It is with great happiness and excitement that I announce the debut of my new book Evangelizing Our Children with Joy, released by Scepter Publishers. This book is all about raising our children to be saints despite our own shortcomings and tribulations.
Here’s the beginning of the first chapter:
“What do you want to be when you grow up?” Ask any child this question and the answer will almost always be someone wonderful and great:
“I want to be a superhero.”
“I want to be a famous ballerina.”
“I want to be an all-star baseball player.”
Children want to grow up to be someone significant and awe-inspiring. Deep in their hearts, they know and believe in their potential for greatness. They dream of doing fantastic and heroic deeds, of becoming people who will have great impact on the world around them. Sometimes we smile indulgently at these “childish dreams,” but God has placed these aspirations on their hearts for a reason.
Our children are destined for greatness, each and every one of them. But let us not confuse fame with greatness. All of our children, whether they lead ordinary or extraordinary lives, are called to exemplary virtue, generous sacrifice, courageous heroism, and above all, deep, enduring love. They are called to be saints. Yes, saints, and saints worthy of canonizing! And you and I are, too! To think that our children are unworthy or incapable of becoming saints is an injustice to their dignity. They are, above all, children of God, whose Heavenly Father has created them in his image and likeness.
This is why Christ can and does say to us, “You, therefore, must be perfect, as your heavenly Father is perfect.” Our Lord calls us to strive for the perfection of charity, that perfect love for God and neighbor that is the trademark of the saints. His exhortation is meant for each one of us. As the Catechism of the Catholic Church states:
“All Christians in any state or walk of life are called to the fullness of Christian life and to the perfection of charity.” All are called to holiness. ‘“Be perfect as your Heavenly Father is Perfect.”
And in the words of St. Josemaría Escrivá, “We have to become saints, as they say in my part of the world, ‘down to the last whisker,’ Christians who are truly and genuinely such, the kind that could be canonized.”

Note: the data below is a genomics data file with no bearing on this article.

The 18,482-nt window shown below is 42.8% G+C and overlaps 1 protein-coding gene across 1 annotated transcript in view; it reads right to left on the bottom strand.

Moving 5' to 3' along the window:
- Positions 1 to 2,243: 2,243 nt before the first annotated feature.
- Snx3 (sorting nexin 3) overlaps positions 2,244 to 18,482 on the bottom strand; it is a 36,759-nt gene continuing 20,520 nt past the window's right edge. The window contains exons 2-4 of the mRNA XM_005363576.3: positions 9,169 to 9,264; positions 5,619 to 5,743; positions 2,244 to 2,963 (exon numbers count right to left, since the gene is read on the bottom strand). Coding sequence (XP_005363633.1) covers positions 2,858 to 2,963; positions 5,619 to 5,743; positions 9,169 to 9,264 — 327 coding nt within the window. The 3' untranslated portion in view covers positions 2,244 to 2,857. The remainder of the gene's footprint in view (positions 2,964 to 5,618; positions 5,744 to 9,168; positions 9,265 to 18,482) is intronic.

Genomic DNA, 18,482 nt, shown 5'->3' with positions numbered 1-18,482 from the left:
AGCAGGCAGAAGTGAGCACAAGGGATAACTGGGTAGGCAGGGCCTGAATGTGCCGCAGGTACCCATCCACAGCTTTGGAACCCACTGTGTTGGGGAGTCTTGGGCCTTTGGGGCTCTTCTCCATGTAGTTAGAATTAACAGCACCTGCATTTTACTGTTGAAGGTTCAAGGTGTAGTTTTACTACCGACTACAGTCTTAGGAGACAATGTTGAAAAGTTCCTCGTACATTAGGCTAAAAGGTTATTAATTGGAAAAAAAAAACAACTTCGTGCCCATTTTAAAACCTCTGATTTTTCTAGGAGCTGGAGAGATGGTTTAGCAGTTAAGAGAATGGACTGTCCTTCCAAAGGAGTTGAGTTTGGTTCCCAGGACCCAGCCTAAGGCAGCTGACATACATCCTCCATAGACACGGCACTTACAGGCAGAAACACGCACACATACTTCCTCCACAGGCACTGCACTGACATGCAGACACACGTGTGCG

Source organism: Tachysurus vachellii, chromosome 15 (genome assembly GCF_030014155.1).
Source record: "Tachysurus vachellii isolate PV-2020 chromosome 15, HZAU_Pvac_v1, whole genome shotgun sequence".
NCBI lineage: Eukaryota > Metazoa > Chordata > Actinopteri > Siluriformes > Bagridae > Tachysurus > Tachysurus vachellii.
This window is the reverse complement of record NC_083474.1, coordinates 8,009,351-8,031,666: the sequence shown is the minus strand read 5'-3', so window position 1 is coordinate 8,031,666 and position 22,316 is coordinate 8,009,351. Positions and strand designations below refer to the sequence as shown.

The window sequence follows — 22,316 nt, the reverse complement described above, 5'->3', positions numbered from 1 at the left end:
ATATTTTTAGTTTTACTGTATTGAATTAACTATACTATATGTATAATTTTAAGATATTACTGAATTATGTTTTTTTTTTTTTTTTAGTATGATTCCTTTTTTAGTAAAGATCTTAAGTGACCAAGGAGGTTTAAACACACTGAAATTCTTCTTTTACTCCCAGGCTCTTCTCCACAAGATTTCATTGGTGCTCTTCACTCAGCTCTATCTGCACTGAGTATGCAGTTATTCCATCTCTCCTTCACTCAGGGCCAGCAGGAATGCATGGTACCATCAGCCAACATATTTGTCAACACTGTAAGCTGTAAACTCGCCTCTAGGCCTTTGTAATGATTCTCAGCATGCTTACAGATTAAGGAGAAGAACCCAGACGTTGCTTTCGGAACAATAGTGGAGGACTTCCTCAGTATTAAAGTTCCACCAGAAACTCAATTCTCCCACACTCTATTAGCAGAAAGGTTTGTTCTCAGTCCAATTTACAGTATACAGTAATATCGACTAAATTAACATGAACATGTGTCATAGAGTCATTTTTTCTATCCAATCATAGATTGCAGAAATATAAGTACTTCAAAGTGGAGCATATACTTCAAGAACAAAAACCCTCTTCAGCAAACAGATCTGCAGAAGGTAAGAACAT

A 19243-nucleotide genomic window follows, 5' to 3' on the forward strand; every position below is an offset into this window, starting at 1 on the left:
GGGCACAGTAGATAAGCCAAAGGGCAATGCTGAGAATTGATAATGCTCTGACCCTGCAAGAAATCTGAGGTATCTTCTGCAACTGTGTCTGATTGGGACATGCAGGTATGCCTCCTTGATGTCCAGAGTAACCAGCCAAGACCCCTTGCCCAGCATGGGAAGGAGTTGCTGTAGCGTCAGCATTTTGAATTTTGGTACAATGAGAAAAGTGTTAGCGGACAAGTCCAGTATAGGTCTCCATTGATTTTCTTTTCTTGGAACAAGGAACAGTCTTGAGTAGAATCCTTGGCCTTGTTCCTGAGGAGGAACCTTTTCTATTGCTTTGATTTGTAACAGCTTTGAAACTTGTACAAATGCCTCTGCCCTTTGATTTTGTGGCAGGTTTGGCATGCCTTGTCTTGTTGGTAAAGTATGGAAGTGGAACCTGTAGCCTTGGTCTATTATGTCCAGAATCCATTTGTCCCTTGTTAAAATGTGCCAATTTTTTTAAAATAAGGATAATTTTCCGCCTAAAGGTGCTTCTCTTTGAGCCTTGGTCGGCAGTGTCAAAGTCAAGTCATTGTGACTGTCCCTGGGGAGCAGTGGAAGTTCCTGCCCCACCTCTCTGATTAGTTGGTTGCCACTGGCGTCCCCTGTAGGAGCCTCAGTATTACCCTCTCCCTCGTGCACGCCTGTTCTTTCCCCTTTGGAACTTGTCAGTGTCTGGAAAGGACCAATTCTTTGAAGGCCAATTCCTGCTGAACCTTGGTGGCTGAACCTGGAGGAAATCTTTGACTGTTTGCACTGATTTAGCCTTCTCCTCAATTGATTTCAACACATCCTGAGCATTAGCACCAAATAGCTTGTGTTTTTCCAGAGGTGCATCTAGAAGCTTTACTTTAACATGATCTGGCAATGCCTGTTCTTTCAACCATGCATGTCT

Our Lord makes no exceptions. You and I are called to holiness. Moreover, we are summoned to raise our children to lead lives of holiness, too. The longing in our children’s hearts to be great people stems from their yearning for God. It can only be truly fulfilled when they answer Christ’s call to Christian holiness and love. God has created us to “know, love and serve him in this world,” and thus “to be happy with him forever in heaven.” This is the purpose of our lives and of our children’s lives. When we set before our children this fundamental truth, along with the fact that God has a unique and irreplaceable mission for each one of them, we bring meaning, direction, and joy to their lives.
So many parents today sacrifice immense amounts of time and money because they believe their children have the potential to be major league ball players, hockey players, or renowned musicians. Parents see some athleticism or artistic talent in their children and are ready to devote hours each week and to travel long distances, spending entire weekends at tournaments and competitions so the children have a chance to fulfill their potential. And yet only a very tiny fraction of all those who seriously aim for such heights actually reach the top.
We must see in our own children not only their potential but also their calling to be great saints. And if we parents are willing to make substantial sacrifices for our children to be sports stars or famous musicians for a few fleeting years on earth, we should be willing to do even more for our children’s lives in eternity. Nourishing our children’s spiritual lives, encouraging them to develop a deep love for God, and forming their characters for true freedom and happiness should be our mission. Heaven is our goal. And no sacrifice can be too great.